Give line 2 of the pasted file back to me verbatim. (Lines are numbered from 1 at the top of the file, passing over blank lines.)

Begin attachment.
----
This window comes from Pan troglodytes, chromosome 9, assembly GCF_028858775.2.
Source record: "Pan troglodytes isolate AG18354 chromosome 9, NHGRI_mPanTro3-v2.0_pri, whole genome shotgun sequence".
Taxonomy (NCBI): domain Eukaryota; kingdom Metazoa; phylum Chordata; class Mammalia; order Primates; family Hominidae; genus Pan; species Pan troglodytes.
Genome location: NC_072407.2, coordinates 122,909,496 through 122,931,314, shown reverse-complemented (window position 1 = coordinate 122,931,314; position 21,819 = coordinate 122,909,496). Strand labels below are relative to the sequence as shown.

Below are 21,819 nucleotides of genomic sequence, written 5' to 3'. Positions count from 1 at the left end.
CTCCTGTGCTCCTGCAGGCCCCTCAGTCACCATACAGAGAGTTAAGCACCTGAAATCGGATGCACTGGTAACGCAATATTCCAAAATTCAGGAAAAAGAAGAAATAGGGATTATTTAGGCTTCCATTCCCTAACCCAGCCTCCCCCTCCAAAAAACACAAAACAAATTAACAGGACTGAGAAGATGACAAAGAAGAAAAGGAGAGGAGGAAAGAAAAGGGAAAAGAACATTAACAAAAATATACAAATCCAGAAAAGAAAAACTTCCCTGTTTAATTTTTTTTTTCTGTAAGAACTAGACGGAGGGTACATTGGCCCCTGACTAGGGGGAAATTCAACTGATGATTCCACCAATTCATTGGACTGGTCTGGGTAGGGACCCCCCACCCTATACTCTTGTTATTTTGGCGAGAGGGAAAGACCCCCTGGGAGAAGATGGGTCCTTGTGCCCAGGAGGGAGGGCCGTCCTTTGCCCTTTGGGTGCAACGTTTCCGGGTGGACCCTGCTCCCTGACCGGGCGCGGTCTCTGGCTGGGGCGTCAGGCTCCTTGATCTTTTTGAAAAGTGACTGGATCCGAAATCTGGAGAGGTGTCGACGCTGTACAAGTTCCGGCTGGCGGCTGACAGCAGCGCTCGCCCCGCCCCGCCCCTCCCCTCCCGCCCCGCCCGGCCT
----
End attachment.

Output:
Source record: "Pan troglodytes isolate AG18354 chromosome 9, NHGRI_mPanTro3-v2.0_pri, whole genome shotgun sequence".